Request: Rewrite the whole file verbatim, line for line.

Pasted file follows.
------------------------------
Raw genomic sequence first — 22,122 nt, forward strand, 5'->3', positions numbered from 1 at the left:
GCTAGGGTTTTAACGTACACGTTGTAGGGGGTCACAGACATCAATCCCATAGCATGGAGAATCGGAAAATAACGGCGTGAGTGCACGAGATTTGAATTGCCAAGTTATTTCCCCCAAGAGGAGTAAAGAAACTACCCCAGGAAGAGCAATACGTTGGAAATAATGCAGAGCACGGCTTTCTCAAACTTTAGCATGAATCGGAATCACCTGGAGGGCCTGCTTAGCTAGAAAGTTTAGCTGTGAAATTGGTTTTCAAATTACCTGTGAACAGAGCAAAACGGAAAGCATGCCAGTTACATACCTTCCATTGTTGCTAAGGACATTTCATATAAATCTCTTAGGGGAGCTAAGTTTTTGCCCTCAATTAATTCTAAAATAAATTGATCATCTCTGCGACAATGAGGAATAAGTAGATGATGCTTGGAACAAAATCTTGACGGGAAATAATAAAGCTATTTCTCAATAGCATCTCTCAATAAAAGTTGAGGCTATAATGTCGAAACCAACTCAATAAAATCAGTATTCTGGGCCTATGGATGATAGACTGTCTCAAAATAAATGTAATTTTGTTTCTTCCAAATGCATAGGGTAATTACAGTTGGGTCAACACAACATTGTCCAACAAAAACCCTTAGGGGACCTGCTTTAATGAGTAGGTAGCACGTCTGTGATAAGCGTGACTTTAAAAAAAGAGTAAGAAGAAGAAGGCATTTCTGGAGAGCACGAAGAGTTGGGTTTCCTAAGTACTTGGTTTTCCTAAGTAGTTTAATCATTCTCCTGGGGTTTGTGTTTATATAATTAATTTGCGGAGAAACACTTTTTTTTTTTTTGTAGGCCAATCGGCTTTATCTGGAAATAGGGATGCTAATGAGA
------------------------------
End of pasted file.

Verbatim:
Raw genomic sequence first — 22,122 nt, forward strand, 5'->3', positions numbered from 1 at the left:
GCTAGGGTTTTAACGTACACGTTGTAGGGGGTCACAGACATCAATCCCATAGCATGGAGAATCGGAAAATAACGGCGTGAGTGCACGAGATTTGAATTGCCAAGTTATTTCCCCCAAGAGGAGTAAAGAAACTACCCCAGGAAGAGCAATACGTTGGAAATAATGCAGAGCACGGCTTTCTCAAACTTTAGCATGAATCGGAATCACCTGGAGGGCCTGCTTAGCTAGAAAGTTTAGCTGTGAAATTGGTTTTCAAATTACCTGTGAACAGAGCAAAACGGAAAGCATGCCAGTTACATACCTTCCATTGTTGCTAAGGACATTTCATATAAATCTCTTAGGGGAGCTAAGTTTTTGCCCTCAATTAATTCTAAAATAAATTGATCATCTCTGCGACAATGAGGAATAAGTAGATGATGCTTGGAACAAAATCTTGACGGGAAATAATAAAGCTATTTCTCAATAGCATCTCTCAATAAAAGTTGAGGCTATAATGTCGAAACCAACTCAATAAAATCAGTATTCTGGGCCTATGGATGATAGACTGTCTCAAAATAAATGTAATTTTGTTTCTTCCAAATGCATAGGGTAATTACAGTTGGGTCAACACAACATTGTCCAACAAAAACCCTTAGGGGACCTGCTTTAATGAGTAGGTAGCACGTCTGTGATAAGCGTGACTTTAAAAAAAGAGTAAGAAGAAGAAGGCATTTCTGGAGAGCACGAAGAGTTGGGTTTCCTAAGTACTTGGTTTTCCTAAGTAGTTTAATCATTCTCCTGGGGTTTGTGTTTATATAATTAATTTGCGGAGAAACACTTTTTTTTTTTTTGTAGGCCAATCGGCTTTATCTGGAAATAGGGATGCTAATGAGA